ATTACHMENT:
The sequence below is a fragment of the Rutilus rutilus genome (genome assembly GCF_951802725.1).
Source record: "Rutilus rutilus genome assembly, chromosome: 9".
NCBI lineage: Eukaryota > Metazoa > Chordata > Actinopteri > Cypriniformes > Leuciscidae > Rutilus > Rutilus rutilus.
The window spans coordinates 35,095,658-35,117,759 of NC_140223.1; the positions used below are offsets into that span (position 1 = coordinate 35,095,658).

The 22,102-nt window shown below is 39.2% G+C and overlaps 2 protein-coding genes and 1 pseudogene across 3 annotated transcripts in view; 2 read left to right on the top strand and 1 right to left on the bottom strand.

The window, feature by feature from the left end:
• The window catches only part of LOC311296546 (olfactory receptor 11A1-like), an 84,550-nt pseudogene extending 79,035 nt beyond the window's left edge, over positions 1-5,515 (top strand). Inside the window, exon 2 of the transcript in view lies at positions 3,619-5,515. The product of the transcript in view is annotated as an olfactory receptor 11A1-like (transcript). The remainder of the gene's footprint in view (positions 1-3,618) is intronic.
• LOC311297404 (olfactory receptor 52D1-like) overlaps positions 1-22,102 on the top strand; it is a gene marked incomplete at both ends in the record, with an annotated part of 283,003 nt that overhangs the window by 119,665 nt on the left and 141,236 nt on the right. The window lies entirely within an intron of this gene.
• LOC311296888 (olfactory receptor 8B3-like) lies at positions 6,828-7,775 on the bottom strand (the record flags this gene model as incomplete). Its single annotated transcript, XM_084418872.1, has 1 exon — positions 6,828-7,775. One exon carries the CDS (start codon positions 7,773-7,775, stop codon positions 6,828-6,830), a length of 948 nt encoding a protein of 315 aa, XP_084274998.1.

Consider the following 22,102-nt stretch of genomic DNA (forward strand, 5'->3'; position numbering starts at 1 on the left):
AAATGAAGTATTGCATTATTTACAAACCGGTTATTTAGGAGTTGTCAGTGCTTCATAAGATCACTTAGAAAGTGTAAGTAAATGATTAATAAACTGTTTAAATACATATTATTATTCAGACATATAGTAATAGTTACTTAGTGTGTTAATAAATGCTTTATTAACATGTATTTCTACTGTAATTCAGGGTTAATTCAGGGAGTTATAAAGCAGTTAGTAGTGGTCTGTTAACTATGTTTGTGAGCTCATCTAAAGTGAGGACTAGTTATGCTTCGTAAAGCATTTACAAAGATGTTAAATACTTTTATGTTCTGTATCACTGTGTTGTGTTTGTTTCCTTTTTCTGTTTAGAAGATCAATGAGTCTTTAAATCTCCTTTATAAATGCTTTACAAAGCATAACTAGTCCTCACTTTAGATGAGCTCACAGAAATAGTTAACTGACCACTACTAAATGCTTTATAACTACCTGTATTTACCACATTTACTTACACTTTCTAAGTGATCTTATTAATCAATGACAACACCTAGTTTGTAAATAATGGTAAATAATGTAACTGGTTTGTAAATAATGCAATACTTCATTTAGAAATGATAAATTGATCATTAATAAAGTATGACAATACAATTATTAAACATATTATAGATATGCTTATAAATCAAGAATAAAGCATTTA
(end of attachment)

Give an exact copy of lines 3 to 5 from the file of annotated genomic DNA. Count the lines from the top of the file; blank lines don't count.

NCBI lineage: Eukaryota > Metazoa > Chordata > Actinopteri > Cypriniformes > Leuciscidae > Rutilus > Rutilus rutilus.
The window spans coordinates 35,095,658-35,117,759 of NC_140223.1; the positions used below are offsets into that span (position 1 = coordinate 35,095,658).

The 22,102-nt window shown below is 39.2% G+C and overlaps 2 protein-coding genes and 1 pseudogene across 3 annotated transcripts in view; 2 read left to right on the top strand and 1 right to left on the bottom strand.